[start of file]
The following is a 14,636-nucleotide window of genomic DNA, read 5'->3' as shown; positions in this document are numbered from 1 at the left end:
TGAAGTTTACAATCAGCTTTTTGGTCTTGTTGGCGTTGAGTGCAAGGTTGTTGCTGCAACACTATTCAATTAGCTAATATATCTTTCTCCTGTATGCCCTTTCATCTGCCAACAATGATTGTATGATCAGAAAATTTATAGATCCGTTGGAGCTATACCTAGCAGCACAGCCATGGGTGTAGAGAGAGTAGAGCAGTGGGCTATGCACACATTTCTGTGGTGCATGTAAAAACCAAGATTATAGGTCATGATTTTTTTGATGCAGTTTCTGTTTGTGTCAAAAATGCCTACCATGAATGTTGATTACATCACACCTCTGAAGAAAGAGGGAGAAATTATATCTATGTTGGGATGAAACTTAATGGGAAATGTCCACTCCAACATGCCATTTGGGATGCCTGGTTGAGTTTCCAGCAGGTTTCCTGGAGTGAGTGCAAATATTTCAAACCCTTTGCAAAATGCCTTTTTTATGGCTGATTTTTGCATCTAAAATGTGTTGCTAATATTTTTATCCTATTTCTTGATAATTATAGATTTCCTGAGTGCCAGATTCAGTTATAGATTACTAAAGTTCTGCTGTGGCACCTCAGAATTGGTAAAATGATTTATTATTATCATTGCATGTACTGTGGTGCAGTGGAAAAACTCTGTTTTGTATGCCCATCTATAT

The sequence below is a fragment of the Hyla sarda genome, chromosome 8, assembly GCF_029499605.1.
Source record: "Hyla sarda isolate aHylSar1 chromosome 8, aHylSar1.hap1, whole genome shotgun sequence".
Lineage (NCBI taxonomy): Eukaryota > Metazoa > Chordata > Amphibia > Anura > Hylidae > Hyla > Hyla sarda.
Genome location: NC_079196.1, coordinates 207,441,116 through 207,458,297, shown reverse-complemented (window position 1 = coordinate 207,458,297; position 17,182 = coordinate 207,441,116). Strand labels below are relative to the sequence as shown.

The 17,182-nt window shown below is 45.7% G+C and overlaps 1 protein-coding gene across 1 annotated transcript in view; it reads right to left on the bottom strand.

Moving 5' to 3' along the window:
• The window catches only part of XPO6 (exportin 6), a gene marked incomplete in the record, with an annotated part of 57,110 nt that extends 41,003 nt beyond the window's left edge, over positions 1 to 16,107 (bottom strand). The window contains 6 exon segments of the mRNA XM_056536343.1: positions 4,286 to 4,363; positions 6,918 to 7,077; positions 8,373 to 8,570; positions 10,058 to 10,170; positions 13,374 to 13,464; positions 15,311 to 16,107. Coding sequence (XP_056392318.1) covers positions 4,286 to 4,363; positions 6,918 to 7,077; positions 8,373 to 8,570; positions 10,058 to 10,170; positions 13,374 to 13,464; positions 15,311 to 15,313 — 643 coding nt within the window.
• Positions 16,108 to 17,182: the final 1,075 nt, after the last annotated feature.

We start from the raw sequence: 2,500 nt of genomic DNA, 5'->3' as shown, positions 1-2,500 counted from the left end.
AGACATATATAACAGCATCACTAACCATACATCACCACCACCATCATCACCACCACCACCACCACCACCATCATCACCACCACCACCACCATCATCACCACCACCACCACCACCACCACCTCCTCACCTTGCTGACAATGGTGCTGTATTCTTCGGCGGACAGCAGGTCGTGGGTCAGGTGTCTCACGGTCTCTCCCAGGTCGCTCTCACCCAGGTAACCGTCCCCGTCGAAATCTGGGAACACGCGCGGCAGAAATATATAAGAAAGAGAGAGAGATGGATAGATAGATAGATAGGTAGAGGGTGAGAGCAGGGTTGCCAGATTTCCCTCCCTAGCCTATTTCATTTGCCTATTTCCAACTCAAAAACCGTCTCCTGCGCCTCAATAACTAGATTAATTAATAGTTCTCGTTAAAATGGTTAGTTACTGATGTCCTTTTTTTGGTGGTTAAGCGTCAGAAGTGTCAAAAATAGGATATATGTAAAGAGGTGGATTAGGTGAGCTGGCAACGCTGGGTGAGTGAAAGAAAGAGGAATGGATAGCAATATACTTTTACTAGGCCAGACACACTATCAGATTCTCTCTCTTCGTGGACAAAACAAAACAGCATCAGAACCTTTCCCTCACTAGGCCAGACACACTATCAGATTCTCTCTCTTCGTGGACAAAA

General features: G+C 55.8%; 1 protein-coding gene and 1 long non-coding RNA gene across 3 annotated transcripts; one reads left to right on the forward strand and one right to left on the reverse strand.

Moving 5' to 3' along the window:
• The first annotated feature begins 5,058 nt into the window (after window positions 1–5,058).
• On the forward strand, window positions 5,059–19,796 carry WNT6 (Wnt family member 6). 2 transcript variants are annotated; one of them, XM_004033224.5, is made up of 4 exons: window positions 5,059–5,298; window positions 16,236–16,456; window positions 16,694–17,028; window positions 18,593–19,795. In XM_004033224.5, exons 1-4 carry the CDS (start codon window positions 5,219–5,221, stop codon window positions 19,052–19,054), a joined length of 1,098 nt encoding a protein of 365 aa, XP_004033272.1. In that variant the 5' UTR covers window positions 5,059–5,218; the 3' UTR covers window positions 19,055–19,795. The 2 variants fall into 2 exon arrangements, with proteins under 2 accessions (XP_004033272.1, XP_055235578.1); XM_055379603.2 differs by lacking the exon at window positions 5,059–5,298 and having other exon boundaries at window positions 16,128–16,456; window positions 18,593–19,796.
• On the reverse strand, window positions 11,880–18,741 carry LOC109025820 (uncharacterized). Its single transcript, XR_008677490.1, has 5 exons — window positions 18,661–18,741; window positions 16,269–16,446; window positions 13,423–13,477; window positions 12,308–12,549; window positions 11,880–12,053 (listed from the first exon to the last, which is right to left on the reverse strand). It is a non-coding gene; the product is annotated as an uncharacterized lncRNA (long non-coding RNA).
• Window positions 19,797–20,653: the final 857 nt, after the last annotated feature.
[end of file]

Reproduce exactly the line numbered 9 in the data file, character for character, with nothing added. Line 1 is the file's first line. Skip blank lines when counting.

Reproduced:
• The window catches only part of XPO6 (exportin 6), a gene marked incomplete in the record, with an annotated part of 57,110 nt that extends 41,003 nt beyond the window's left edge, over positions 1 to 16,107 (bottom strand). The window contains 6 exon segments of the mRNA XM_056536343.1: positions 4,286 to 4,363; positions 6,918 to 7,077; positions 8,373 to 8,570; positions 10,058 to 10,170; positions 13,374 to 13,464; positions 15,311 to 16,107. Coding sequence (XP_056392318.1) covers positions 4,286 to 4,363; positions 6,918 to 7,077; positions 8,373 to 8,570; positions 10,058 to 10,170; positions 13,374 to 13,464; positions 15,311 to 15,313 — 643 coding nt within the window.